|Oyster Creek Nuclear Reactor - New Jersey - the oldest operating civilian reactor|
Oyster Creek had service water pumps at risk due to high water from Sandy. This included the cooling water for the spent fuel pool cooling system. As of 2:53am EST Exelon did not know if the service water pumps had been impacted. Media contacts at Exelon, owner of Oyster Creek are promising an update shortly. We will pass on any new information as soon as we get it.
Oyster Creek; 36 of 43 emergency warning sirens in the emergency planning zone have failed in the last 24 hours.
Nine Mile Point; SCRAM due to load reject. The reactor was running at 100% when the fault caused the reactor into emergency automatic shutdown.
Indian Point; Lost offsite power to unit 3, causing a SCRAM from 100% power. Unit 2 still running 100%
Peach Bottom; Lost 31 of 97 warning sirens for the emergency planning zone due to Sandy.
Nine Mile Point; Lost one grid power line causing emergency diesels to kick in.
Salem Unit 1; Scram from 100% power after cooling water intakes were blocked by storm debris and high water from the storm.
Changed power status:
Indian Point #3: 0% (from 100%)
Limerick #1 48% (from 100%)
Limerick #2 27% (from 100%)
Millstone #3 73% (from 100%)
Nine Mile Pt #1 0% (from 100%)
Salem #2 0% (from 100%)
Vermont Yankee 89% (from 100%)
via NRC reportingWriting at firedoglake about the Oyster Creek plant, Gregg Levine notes:
Oyster Creek is the oldest operating commercial reactor in the US. It is a GE boiling water reactor of similar design to the ones that failed in Fukushima, Japan during 2011′s Tohoku earthquake, though Oyster Creek is actually older. As Sandy moved up the coast, fears were raised about several nuclear facilities in the storm’s path. The NRC had issued no specific directives in advance of the hurricane, though extra inspectors were dispatched to threatened plants early on Monday.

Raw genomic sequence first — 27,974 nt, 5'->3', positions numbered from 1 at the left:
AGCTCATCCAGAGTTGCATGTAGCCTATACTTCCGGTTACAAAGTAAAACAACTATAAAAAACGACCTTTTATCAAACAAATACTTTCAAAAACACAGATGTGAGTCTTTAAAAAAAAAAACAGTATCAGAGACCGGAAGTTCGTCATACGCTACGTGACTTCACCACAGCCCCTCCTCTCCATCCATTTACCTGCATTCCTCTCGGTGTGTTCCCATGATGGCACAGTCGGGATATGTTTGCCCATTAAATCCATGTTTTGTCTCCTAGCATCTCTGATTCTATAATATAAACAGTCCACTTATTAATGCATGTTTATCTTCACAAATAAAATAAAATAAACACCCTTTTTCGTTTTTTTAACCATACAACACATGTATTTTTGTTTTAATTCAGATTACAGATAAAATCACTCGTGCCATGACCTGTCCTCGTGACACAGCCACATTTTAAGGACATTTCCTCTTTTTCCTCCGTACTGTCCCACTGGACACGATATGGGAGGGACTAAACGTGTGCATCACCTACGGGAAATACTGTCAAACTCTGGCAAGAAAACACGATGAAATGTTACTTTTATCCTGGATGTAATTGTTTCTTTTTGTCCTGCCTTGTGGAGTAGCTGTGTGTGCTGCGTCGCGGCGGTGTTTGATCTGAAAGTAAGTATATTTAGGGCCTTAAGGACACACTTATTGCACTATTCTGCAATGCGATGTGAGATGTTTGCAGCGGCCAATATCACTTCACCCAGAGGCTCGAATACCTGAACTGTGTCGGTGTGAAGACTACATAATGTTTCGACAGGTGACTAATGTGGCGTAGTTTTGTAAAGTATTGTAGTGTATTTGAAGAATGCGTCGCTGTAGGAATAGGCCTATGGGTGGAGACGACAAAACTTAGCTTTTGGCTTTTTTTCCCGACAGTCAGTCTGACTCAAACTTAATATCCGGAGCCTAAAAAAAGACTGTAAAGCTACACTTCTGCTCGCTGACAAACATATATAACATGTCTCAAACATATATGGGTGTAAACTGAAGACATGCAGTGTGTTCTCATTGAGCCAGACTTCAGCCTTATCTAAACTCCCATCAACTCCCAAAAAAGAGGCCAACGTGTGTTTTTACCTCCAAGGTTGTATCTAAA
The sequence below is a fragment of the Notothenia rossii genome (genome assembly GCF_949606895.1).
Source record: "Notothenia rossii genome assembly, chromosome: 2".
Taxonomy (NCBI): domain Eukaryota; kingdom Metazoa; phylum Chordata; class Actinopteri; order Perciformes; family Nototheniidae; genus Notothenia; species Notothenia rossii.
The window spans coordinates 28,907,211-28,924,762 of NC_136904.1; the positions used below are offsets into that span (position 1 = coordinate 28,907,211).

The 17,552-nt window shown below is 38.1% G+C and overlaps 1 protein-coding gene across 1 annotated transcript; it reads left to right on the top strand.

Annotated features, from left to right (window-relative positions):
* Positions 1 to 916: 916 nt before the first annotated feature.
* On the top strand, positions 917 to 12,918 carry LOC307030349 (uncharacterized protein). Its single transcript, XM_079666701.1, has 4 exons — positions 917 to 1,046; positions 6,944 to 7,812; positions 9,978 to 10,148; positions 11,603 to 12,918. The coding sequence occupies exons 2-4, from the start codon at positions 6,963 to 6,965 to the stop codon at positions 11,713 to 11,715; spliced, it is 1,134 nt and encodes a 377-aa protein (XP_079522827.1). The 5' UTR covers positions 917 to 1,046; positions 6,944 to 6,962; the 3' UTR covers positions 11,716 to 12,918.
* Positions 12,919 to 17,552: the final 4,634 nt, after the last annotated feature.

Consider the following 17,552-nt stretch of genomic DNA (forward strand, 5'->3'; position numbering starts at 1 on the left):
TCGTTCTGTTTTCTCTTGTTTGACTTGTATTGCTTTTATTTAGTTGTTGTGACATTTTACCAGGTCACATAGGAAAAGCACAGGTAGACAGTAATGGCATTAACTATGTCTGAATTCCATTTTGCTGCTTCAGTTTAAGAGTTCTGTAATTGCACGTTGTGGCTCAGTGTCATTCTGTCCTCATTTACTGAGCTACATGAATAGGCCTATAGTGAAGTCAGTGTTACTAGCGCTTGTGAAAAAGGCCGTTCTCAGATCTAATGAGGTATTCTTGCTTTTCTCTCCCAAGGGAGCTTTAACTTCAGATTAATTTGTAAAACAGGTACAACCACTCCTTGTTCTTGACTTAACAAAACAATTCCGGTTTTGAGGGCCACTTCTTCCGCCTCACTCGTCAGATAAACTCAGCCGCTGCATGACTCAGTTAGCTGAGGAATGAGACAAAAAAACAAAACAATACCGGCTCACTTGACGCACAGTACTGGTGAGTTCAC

Particular concerns were raised about Oyster Creek. The reactor is currently offline for maintenance, which means all the reactor fuel, along with generations of used fuel, is in the plant’s spent fuel pools. The plant itself is not generating any electricy, and so is dependent on external power. If the power were to fail, there would be no way to circulate cooling water through the pools.
Backup diesel generators typical to this design power the heat transfer from the reactor, but the so-called “defense in depth” backups for the spent fuel pools are the plant’s own electrical output and power from an external grid.
Flooding of the coolant intake structure further complicates matters. Oyster Creek does not have a cooling tower (like those seen in classic pictures of Three Mile Island). Safe temperatures are maintained by taking in massive amounts of water from a nearby source (in this case, Barnegat Bay). Water must continue to circulate in and out of the facility to keep temperatures at safe levels.
Another question would be whether floodwaters would carry additional radioactive contamination into Barnegat Bay as they recede.
In the NRC press release on Oyster Creek (PDF), the regulator also noted (with apparent pride) that no reactors had been shut down because of Hurricane Sandy. However, at least one reactor, Millstone 3 in Connecticut, had reduced output in anticipation of the storm